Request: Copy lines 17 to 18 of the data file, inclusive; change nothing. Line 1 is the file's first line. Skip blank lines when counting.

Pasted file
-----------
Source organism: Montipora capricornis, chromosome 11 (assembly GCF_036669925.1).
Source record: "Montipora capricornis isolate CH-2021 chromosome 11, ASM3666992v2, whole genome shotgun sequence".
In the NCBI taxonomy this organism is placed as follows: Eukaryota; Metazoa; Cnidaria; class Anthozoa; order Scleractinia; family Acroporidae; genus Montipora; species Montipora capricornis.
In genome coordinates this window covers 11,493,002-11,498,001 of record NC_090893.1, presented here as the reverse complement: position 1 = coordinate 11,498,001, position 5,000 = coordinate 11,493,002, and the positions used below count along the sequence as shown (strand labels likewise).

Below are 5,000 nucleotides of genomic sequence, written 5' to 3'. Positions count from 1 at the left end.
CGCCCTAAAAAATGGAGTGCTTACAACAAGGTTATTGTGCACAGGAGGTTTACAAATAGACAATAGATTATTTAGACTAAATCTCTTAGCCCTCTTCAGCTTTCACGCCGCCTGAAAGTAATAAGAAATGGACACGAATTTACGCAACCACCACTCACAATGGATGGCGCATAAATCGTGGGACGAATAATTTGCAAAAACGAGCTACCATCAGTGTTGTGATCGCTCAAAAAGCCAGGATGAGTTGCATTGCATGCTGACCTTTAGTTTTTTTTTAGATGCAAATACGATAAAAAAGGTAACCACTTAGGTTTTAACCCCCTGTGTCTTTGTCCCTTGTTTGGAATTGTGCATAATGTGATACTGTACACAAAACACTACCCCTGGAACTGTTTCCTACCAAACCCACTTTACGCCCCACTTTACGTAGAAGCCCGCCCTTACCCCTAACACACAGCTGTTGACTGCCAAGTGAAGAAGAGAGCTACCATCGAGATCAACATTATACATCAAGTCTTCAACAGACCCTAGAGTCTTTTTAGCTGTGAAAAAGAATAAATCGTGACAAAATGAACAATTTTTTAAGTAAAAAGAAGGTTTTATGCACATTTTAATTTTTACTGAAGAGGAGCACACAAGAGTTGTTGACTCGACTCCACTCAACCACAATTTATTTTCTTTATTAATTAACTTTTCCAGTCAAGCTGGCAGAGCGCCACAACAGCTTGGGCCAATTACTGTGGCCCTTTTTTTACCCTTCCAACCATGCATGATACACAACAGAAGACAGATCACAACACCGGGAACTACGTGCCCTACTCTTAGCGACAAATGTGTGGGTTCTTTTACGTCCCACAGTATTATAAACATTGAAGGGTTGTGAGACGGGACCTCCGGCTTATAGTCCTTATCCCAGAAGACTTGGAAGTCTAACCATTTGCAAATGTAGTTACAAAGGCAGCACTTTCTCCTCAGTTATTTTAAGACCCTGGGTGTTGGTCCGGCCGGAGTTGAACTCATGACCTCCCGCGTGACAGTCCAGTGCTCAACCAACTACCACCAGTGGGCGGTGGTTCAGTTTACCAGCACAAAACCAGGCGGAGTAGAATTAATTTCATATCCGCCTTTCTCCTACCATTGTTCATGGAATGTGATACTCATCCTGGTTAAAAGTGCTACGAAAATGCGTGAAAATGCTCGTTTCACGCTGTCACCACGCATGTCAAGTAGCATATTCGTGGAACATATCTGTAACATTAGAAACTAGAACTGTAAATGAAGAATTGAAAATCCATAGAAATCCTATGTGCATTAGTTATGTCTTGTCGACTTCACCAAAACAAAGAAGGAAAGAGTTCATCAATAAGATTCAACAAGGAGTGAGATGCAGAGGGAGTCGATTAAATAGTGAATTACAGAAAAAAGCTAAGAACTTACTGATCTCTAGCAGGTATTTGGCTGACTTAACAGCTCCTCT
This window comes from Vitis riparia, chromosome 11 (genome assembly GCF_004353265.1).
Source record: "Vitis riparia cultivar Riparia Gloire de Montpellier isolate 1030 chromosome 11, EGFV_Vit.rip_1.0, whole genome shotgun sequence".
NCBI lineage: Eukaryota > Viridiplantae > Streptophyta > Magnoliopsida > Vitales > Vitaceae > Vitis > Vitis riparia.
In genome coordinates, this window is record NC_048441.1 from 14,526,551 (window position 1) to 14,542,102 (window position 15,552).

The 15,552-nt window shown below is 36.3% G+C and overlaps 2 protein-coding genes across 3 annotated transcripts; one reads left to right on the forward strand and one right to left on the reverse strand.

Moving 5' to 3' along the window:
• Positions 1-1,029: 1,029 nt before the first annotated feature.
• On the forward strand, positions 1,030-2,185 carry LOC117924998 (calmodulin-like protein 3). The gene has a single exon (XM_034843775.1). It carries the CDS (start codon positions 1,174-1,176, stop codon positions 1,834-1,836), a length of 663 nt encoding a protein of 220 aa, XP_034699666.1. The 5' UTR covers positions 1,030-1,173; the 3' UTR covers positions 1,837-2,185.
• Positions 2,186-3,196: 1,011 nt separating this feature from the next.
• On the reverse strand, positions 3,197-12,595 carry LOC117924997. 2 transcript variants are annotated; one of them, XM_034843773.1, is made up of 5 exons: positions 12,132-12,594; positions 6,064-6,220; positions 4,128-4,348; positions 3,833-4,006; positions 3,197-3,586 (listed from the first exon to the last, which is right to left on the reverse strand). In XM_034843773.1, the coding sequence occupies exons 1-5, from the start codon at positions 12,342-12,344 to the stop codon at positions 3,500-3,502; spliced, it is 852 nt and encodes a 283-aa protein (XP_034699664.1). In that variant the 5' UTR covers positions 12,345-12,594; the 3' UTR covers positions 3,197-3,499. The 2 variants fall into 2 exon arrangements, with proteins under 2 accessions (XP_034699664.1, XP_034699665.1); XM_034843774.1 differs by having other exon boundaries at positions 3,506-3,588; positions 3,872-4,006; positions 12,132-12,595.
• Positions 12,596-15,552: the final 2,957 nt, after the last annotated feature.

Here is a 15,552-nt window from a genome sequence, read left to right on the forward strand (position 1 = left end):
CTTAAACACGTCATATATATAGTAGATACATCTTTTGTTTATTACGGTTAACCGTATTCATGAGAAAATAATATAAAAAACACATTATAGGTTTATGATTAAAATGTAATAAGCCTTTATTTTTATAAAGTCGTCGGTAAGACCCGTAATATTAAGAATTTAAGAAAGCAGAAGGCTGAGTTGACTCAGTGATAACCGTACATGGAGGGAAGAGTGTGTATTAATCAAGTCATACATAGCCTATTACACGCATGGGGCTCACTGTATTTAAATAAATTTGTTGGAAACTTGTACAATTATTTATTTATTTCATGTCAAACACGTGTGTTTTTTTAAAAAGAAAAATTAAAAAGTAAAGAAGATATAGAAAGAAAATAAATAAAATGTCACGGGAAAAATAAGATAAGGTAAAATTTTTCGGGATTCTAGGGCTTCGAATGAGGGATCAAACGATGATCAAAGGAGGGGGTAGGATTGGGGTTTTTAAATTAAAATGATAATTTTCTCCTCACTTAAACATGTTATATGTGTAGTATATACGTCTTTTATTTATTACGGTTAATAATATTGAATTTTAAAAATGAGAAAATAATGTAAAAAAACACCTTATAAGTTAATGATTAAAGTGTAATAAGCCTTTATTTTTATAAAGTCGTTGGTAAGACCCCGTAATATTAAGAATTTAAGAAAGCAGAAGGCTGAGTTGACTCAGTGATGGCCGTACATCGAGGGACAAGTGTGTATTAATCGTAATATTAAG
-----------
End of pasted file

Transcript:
• Positions 12,596-15,552: the final 2,957 nt, after the last annotated feature.

Here is a 15,552-nt window from a genome sequence, read left to right on the forward strand (position 1 = left end):